in Music

The First Amendment is not just for artists

So this young NPR intern named Emily White wrote a breathtakingly clueless defense of her choice to steal music rather than to pay for it, her ridiculous argument boiling down to it being more “convenient” to steal than to purchase. She apparently doesn’t see how her actions hurt the very artists she claims to admire.

Over at the Trichordist blog, musician David Lowery wrote a rebuttal to White. Lowery is the force behind the bands Cracker and Camper Van Beethoven. I’m a big fan. I own a number of Cracker CDs and even got Lowery’s autograph after Cracker swung by Raleigh for a show a few years ago. Some of my money wound up in Lowery’s pocket and I’m happy with that. He earned it.

Reading through his rebuttal, I was with Lowery’s admonishment of White – up until he veered off into an attack on what he calls the “Free Culture” movement. Lowery seems to hint that it’s not White’s fault she chose to steal, it’s the fault of the Creative Commons foundation:

These technological and commercial interests have largely exerted this pressure through the Free Culture movement, which is funded by a handful of large tech corporations and their foundations in the US, Canada, Europe and other countries.

What the corporate backed Free Culture movement is asking us to do is analogous to changing our morality and principles to allow the equivalent of looting. Say there is a neighborhood in your local big city. Let’s call it The ‘Net. In this neighborhood there are record stores. Because of some antiquated laws, The ‘Net was never assigned a police force. So in this neighborhood people simply loot all the products from the shelves of the record store. People know it’s wrong, but they do it because they know they will rarely be punished for doing so. What the commercial Free Culture movement (see the “hybrid economy”) is saying is that instead of putting a police force in this neighborhood we should simply change our values and morality to accept this behavior. We should change our morality and ethics to accept looting because it is simply possible to get away with it. And nothing says freedom like getting away with it, right?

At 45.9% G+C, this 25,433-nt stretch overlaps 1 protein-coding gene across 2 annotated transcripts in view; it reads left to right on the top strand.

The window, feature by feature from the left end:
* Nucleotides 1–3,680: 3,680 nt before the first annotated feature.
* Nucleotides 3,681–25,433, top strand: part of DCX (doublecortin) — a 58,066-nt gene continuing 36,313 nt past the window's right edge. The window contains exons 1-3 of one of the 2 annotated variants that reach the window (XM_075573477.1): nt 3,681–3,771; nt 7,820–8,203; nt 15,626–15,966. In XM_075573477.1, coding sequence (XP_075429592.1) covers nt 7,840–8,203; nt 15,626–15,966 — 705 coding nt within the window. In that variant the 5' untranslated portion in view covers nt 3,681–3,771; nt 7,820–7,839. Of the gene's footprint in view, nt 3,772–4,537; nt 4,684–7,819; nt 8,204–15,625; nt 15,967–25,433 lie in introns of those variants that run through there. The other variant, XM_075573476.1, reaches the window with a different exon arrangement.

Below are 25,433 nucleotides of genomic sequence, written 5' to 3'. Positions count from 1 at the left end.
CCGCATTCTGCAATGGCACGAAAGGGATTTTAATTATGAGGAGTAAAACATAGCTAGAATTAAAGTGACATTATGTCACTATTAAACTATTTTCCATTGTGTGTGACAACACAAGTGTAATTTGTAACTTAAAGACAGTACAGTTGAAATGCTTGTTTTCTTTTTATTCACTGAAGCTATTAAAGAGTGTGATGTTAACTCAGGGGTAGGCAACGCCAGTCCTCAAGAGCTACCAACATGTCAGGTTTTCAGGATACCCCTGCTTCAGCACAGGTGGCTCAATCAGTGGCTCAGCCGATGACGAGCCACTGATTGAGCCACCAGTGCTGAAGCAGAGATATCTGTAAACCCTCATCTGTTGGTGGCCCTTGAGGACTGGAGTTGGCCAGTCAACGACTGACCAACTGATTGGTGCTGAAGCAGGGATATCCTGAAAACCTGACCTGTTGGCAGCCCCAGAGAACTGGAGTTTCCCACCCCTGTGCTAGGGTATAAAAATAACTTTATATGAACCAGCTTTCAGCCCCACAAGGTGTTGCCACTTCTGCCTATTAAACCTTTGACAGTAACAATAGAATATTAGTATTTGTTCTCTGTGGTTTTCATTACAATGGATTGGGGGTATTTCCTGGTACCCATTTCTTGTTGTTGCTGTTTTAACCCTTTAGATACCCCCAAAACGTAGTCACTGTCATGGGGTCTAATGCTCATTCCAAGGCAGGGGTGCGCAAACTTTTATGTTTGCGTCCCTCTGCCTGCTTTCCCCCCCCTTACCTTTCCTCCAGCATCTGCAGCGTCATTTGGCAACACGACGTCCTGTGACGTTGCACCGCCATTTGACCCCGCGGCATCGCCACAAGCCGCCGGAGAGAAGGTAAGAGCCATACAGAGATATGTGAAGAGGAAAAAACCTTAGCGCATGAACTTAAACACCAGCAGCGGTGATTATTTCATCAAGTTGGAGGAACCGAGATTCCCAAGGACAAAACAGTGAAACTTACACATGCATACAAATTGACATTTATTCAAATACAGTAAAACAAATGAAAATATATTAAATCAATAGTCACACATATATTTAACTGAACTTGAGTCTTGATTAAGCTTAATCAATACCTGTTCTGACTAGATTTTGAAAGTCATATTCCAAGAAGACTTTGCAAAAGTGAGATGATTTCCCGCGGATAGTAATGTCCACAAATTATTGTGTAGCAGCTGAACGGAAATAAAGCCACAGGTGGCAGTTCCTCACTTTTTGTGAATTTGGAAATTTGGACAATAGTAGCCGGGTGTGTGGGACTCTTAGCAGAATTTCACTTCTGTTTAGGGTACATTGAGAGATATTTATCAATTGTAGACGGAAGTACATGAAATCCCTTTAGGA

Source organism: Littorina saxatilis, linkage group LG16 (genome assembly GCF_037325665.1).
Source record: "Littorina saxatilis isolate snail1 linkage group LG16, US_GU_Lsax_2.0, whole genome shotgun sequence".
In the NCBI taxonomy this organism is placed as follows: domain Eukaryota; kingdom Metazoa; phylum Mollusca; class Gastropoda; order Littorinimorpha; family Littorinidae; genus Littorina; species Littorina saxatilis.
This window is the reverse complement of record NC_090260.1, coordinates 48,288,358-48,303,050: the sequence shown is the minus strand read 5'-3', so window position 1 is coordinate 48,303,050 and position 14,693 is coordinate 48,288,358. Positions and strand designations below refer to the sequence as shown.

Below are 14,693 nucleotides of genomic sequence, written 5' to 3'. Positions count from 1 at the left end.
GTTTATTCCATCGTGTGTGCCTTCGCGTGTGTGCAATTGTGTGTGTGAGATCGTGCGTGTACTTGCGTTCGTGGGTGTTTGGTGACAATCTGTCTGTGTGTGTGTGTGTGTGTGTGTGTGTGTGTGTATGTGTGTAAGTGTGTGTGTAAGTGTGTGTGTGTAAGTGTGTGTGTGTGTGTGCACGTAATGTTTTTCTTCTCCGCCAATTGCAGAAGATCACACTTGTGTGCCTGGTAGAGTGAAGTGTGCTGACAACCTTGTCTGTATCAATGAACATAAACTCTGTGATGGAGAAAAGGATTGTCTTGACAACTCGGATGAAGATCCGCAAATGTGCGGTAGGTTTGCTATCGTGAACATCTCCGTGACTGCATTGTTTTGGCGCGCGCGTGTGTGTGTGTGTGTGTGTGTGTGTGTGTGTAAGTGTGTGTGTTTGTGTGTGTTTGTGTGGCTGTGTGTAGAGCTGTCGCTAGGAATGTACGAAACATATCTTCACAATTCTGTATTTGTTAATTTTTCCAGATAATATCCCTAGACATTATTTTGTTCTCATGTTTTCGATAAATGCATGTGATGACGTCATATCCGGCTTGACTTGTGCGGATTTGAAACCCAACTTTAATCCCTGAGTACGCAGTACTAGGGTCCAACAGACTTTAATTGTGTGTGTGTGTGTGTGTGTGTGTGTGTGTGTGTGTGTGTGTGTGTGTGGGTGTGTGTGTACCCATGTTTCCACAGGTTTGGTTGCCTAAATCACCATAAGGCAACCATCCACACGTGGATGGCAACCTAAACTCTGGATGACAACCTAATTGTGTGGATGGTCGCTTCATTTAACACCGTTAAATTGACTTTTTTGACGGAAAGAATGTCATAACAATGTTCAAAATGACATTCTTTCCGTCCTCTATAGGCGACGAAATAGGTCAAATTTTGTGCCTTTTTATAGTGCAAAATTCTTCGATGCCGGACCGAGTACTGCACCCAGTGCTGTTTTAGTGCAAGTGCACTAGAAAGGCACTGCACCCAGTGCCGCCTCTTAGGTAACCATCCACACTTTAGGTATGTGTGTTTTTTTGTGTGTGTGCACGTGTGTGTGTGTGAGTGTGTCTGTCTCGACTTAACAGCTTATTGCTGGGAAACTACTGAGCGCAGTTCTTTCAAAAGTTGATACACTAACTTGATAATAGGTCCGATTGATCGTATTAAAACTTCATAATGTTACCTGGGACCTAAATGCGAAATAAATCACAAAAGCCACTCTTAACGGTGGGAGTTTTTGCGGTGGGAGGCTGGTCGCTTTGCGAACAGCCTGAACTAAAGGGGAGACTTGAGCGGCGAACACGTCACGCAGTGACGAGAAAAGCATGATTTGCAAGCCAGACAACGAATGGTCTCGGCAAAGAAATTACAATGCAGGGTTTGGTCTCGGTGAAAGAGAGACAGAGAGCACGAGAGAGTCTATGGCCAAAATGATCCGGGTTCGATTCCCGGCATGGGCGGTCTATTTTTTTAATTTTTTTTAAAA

Lowery seems to say that because an organization exists which provides artists more control over how his or her work is used, this is somehow bad for the artist? Lowery is attacking the same licensing that makes possible the world’s greatest encyclopedia ever, Wikipedia? What the fuck? It’s not the first time the site has taken cheap shots at Creative Commons, either, with an unsigned, disparaging post about Larry Lessig appearing in May.

I’m all for artists getting paid, I still buy music and encourage others to do the same, and I even understand Lowery’s anger at companies making money off of those searching for illegal filesharing sites. At the same time, artists are reaching more fans now than ever through the Internet, which would have never been possible without the same “Free Culture” movement Lowery demonizes. That same Internet has offered artists new opportunities. Artists get paid for every YouTube video which features their work, as well as every Pandora spin, every Spotify play, and every iTunes purchase. But most importantly, the same freedom of speech that makes it possible for Lowery and other artists to make a living also protects the rights of others to move unhindered around the Internet and, yes, even discuss illegal filesharing sites. As Noam Chomsky said, “If we don’t believe in free expression for people we despise, we don’t believe in it at all.”

In short, conspiracy theories about Creative Commons are just plain looney. Creative Commons certainly is not to blame for rampant filesharing, and to learn of the misguided anger of an artist I once respected saddens me. It’s ill-advised comments like Lowery’s that make me want to stop listening to music altogether.